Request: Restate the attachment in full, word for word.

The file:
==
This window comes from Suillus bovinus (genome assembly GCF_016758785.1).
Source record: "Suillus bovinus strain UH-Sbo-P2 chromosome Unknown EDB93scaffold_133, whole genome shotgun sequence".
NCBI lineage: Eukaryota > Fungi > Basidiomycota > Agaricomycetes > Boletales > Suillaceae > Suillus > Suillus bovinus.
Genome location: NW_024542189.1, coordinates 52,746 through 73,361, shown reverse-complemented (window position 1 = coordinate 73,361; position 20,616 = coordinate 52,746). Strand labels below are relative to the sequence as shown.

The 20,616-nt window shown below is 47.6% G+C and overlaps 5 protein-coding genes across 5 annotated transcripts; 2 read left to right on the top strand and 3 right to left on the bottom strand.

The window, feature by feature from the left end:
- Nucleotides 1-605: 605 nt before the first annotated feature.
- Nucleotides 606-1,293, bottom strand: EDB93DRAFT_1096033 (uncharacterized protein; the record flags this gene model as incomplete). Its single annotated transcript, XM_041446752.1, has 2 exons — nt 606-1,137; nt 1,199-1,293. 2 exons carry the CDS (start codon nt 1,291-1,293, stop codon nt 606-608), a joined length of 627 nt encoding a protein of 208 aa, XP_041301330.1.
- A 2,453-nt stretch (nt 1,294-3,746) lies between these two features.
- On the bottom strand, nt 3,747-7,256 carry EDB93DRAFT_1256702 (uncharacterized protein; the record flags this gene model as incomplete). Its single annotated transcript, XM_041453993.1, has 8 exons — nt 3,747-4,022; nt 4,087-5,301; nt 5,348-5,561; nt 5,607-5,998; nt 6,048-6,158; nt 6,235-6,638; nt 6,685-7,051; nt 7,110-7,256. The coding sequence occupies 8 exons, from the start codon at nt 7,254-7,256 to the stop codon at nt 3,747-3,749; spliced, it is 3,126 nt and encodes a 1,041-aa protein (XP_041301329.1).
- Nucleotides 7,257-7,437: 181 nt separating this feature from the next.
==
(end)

This window comes from Suillus bovinus (genome assembly GCF_016758785.1).
Source record: "Suillus bovinus strain UH-Sbo-P2 chromosome Unknown EDB93scaffold_133, whole genome shotgun sequence".
NCBI lineage: Eukaryota > Fungi > Basidiomycota > Agaricomycetes > Boletales > Suillaceae > Suillus > Suillus bovinus.
Genome location: NW_024542189.1, coordinates 52,746 through 73,361, shown reverse-complemented (window position 1 = coordinate 73,361; position 20,616 = coordinate 52,746). Strand labels below are relative to the sequence as shown.

The 20,616-nt window shown below is 47.6% G+C and overlaps 5 protein-coding genes across 5 annotated transcripts; 2 read left to right on the top strand and 3 right to left on the bottom strand.

The window, feature by feature from the left end:
- Nucleotides 1-605: 605 nt before the first annotated feature.
- Nucleotides 606-1,293, bottom strand: EDB93DRAFT_1096033 (uncharacterized protein; the record flags this gene model as incomplete). Its single annotated transcript, XM_041446752.1, has 2 exons — nt 606-1,137; nt 1,199-1,293. 2 exons carry the CDS (start codon nt 1,291-1,293, stop codon nt 606-608), a joined length of 627 nt encoding a protein of 208 aa, XP_041301330.1.
- A 2,453-nt stretch (nt 1,294-3,746) lies between these two features.
- On the bottom strand, nt 3,747-7,256 carry EDB93DRAFT_1256702 (uncharacterized protein; the record flags this gene model as incomplete). Its single annotated transcript, XM_041453993.1, has 8 exons — nt 3,747-4,022; nt 4,087-5,301; nt 5,348-5,561; nt 5,607-5,998; nt 6,048-6,158; nt 6,235-6,638; nt 6,685-7,051; nt 7,110-7,256. The coding sequence occupies 8 exons, from the start codon at nt 7,254-7,256 to the stop codon at nt 3,747-3,749; spliced, it is 3,126 nt and encodes a 1,041-aa protein (XP_041301329.1).
- Nucleotides 7,257-7,437: 181 nt separating this feature from the next.